This morning, Senate Majority Leader Mitch McConnell introduced legislation that would require the FDA to, within 4 months, issue a formal enforcement policy on the sale of hemp CBD products. FDA’s current position is that CBD as an ingredient in food and supplements is illegal as an unapproved drug, while at the same time not enforcing this legal interpretation except in limited situations. This legislation, if passed, would make formal that FDA will not enforce against CBD supplements and foods until such time as it issues a regulation clarifying the regulatory pathway to gaining approval for CBD supplements and foods. If passed, this legislation would give some legal protection for CBD companies marketing food and supplements.

The U.S. Senate Appropriations Subcommittee on Agriculture will today consider the language introduced by McConnell.

As previously mentioned, the Committee provides $2,000,000 for research, policy evaluation, market surveillance, issuance of an enforcement discretion policy, and appropriate regulatory activities with respect to products under the jurisdiction of the Food and Drug Administration which contain cannabidiol (CBD) and meet the definition of hemp, as set forth in section 297A of the Agricultural Marketing Act of 1946 (7 U.S.C. 1639o).

Within 90 days, FDA shall provide the Committee with a report regarding the Agency’s progress toward obtaining and analyzing data to help determine a policy of enforcement discretion, and the process in which CBD meeting the definition of hemp will be evaluated for use in products.

Within 120 days, FDA shall issue a policy of enforcement discretion with regard to certain products containing CBD meeting the definition of hemp as defined by section 297A of the Agricultural Marketing Act of 1964 (7 U.S.C. 1639).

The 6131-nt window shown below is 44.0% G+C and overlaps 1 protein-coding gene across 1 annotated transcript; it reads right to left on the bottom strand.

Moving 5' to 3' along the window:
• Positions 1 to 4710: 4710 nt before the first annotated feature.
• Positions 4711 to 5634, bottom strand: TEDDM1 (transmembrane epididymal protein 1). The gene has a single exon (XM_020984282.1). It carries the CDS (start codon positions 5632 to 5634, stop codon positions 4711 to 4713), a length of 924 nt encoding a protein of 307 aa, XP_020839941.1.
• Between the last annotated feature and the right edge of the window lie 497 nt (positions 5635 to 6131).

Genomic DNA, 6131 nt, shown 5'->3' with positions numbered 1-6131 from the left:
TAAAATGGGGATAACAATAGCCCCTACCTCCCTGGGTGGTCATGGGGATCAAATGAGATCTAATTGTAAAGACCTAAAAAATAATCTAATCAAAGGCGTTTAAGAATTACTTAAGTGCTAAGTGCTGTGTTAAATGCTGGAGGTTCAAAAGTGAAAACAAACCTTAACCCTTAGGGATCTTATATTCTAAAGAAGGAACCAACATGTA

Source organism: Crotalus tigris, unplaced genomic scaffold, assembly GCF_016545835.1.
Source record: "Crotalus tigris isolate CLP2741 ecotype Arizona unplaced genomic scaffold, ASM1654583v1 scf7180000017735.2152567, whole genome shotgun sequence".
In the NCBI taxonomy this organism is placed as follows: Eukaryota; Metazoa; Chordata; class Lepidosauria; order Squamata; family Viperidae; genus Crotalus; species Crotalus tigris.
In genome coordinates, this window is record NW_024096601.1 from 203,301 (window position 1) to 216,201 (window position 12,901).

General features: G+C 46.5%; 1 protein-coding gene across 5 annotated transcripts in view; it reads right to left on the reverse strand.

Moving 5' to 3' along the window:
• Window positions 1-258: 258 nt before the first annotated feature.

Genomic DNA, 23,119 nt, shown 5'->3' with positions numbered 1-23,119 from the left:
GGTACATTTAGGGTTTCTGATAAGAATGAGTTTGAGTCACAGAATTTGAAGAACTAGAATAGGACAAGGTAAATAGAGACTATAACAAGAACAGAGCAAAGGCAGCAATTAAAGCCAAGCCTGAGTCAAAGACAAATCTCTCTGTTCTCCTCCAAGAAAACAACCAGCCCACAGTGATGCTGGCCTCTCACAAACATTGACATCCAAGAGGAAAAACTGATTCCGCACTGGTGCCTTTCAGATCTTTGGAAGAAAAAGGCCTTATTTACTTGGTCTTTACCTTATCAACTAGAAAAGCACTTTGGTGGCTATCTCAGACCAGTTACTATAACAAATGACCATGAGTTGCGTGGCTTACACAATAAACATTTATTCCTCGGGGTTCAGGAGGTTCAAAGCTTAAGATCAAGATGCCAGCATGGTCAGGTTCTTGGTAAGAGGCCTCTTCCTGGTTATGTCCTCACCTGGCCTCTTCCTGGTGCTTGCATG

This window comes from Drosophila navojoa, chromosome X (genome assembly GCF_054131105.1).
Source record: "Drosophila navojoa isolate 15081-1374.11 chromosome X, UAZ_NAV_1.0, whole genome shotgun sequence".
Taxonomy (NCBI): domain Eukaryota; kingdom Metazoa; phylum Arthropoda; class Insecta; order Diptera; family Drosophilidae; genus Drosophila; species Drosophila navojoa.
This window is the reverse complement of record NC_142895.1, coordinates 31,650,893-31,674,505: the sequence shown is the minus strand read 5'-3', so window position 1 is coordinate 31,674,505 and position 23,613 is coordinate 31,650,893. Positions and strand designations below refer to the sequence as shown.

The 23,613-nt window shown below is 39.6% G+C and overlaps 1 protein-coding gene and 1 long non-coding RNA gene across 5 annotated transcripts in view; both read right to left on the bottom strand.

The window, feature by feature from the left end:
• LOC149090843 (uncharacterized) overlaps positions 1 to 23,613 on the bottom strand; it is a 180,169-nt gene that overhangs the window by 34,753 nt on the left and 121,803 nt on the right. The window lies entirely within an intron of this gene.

Such enforcement discretion shall be in effect until FDA establishes a process for stakeholders to notify FDA for use of CBD in products that include safety studies for intended use per product, and makes a determination about such product.

FDA is encouraged to consider existing and ongoing medical research related to CBD that is being undertaken pursuant to an Investigation New Drug (IND) application in the development of a regulatory pathway for CBD in products under the jurisdiction of FDA and to ensure that any future regulatory activity does not discourage the development of new drugs.

Specifically,

  • Within 90 days, provide Congress a report outlining its efforts to develop an enforcement discretion policy on hemp CBD;
  • Within 120 days, issue its formal enforcement discretion policy on hemp CBD;
  • Keep the enforcement discretion policy in effect until the agency has implemented its final regulatory process; and
  • Ensure that going forward, CBD manufacturers would be able share safety data through existing FDA notification procedures (the NDI and GRAS processes) to be fully compliant with federal law and policy.

Until FDA issues a full regulation, the proposed legislation could be a step toward lifting the current regulatory uncertainty that has discouraged many companies from entering the industry while waiting for clarification. As well, some local governments have been unwilling to fully allow CBD while waiting on FDA. Financial institutions will be encouraged to work with CBD companies, and in the long run, it would set forward a fair and expeditious path for hemp CBD products to be formally recognized as safe and legal as a matter of federal law.

The bill will be marked up by the full Senate Appropriations Committee on Thursday, and could go to the full Senate soon.

For companies and others interested in fully legalizing CBD as a legal FDA regulated ingredient, now is the time to reach out to Members of Congress in support of this legislation.